You are here: Home - Investing - Experienced Investor - News -

Brits flock to gold amid Brexit fears

Written by: Danielle Levy
UK investors are rushing to buy gold on the back of concerns about Brexit and potential market volatility.

The Pure Gold Company, which buys physical gold and silver on behalf of individuals, reported a 324% increase in the number of people purchasing physical gold bars and coins this week. Gold is seen as an investment safe haven during times of uncertainty.

The increase in gold purchases is likely to have been caused by prime minister Theresa May’s vote in the House of Commons on Tuesday on her Brexit deal. This was defeated by 230 votes and means that both the future of the government and the path ahead for Brexit hang in the balance.

“Just last night, we saw a 173% increase in enquires (compared to the average over the last 12 months) as it was announced that Theresa May’s Brexit deal succumbed to the largest defeat for a sitting government in history,” Josh Saul, chief executive of the gold investment business, explained

“We remained open until 10pm taking orders from panic-stricken investors, as many of them expressed concern over the prospect of either a general election and/or the UK leaving the EU without a deal and the effect this will have on our economy.”

Why are they buying gold?

Since the beginning of 2019, The Pure Gold Company has seen a 71% increase in the amount of people purchasing gold for their pension of Sipp (self-invested personal pension).

“Our clients are not purchasing gold for growth, it’s more about safety and security in the event of market failure. The trend is simple – as most asset classes fall in value, gold tends to increase and for this reason people purchase the yellow metal in anticipation that equities and property prices continue to be volatile,” Saul explained.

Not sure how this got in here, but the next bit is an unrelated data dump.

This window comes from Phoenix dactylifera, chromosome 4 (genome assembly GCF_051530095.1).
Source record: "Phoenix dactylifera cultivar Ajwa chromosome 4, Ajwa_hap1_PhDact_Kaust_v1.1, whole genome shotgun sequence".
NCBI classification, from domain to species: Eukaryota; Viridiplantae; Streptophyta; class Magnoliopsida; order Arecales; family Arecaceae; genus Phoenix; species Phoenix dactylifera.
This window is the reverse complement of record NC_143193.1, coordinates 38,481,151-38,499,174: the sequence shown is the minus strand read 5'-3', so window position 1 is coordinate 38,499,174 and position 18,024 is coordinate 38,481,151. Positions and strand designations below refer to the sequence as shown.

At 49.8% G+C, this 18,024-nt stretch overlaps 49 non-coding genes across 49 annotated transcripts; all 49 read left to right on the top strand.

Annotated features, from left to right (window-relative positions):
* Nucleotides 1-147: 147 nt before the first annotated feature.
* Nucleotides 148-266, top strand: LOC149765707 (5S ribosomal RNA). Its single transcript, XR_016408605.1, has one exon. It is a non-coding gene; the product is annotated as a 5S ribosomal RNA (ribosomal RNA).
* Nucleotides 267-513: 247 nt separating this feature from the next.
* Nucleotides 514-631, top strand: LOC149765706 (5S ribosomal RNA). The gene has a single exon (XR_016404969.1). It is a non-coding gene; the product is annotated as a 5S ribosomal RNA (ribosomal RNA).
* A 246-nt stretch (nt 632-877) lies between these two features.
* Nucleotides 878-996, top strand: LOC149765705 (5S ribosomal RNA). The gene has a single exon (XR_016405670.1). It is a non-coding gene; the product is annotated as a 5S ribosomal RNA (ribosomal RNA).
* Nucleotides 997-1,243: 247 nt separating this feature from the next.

The Royal Mint, a government-owned mint which produces coins in the UK, has also seen a significant increase in demand for gold so far in January and at the end of last year. Bloomberg reported that Chris Howard, director of precious metals at The Royal Mint, also puts this down to the UK’s uncertain exit path from the EU.

“We have no doubt [it] is largely attributed to Brexit turmoil and subsequent market volatility,” he said.

In spite of the uncertainty in the UK, the gold price has fallen from $1,294.80 on 3 January to $1,289.10 today. This is likely to be down to the fact that equity markets across the globe have started to recover, following the sell-off that took place in the fourth quarter of last year.

There are 0 Comment(s)

If you wish to comment without signing in, click your cursor in the top box and tick the 'Sign in as a guest' box at the bottom.

Unfamiliar banks woo savers with top rates…is your money safe?

If you’ve been keeping an eye on the savings best buy tables, you’ll have noticed some unfamiliar names lu...

What the base rate rise means for you

The Bank of England has raised the base rate by 0.25% to 0.5% – following on from the increase from 0.1% to ...

How to get help with your energy bills

The rise in the energy price cap from April will mean millions of households will pay hundreds of pounds a yea...

What will happen if rates change

How your finances will be impacted by a rise in interest rates.

Regular Savings Calculator

Small regular contributions can build up nicely over time.

Online Savings Calculator

Work out how your online savings can build over time.

Having a baby and your finances: seven top tips

We’re guessing the Duchess of Cambridge won’t be fretting about maternity pay or whether she’ll still be...

Protecting family wealth: 10 tips for cutting inheritance tax

Inheritance tax - sometimes known as 'death tax' - can cause even more heartache for bereaved families. But th...

Travel insurance: Five tips to ensure a successful claim

Ahead of your summer holiday, it’s important to make sure you have the right level of travel cover or you co...

Money Tips of the Week